[882] Staining Wood.

Manufacturer and Builder 2, 1874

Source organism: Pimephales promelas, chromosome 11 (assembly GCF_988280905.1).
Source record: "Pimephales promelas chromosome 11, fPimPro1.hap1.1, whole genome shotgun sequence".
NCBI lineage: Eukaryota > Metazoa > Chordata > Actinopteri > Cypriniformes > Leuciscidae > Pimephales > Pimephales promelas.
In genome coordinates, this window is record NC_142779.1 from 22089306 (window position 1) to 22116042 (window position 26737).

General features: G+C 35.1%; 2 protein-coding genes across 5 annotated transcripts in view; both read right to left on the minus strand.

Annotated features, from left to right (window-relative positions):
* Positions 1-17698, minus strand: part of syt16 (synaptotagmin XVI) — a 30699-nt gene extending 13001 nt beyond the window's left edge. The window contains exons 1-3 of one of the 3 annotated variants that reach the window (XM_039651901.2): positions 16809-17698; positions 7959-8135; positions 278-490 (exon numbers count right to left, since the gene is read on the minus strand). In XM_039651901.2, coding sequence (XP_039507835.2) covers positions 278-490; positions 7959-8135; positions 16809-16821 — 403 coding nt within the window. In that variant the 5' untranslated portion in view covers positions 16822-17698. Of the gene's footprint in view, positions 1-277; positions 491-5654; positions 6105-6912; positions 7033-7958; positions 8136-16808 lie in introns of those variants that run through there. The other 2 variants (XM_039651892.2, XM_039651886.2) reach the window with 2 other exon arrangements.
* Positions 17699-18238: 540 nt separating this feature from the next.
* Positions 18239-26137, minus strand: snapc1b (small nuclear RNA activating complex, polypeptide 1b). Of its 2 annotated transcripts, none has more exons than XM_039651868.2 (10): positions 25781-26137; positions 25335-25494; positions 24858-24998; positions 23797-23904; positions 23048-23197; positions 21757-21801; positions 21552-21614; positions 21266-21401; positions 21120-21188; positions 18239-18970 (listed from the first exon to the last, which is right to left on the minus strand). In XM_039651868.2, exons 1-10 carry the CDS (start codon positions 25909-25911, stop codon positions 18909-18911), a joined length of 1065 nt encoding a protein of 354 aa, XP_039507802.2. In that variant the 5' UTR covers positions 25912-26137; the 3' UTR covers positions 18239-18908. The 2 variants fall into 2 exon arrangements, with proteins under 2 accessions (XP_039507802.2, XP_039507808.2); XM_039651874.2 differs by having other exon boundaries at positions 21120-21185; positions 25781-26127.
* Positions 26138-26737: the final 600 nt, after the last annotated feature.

We know of no special work on this subject in the English language; but many prescriptions are found in different works on cabinet-making, painting, etc. In regard to the Swedish stain, it is made by a solution of permanganate of potash; this forms a rapid and excellent stain. When spread on pear or cherry wood for a few minutes, it forms a permanent dark brown, which, after careful washing, drying, oiling, and polishing, shows a beautiful reddish tone. For canes, a solution of the sulphate of manganese is used, the cane moistened with it, and slightly scorched by the flame of a spirit lamp. In this way, by much care, the wood may be given a uniform color; but it is easier to variegate it by heating some parts more than others. The dull color, when dry, becomes very rich by oiling and rubbing, then finish up after a few days by a thorough polish.

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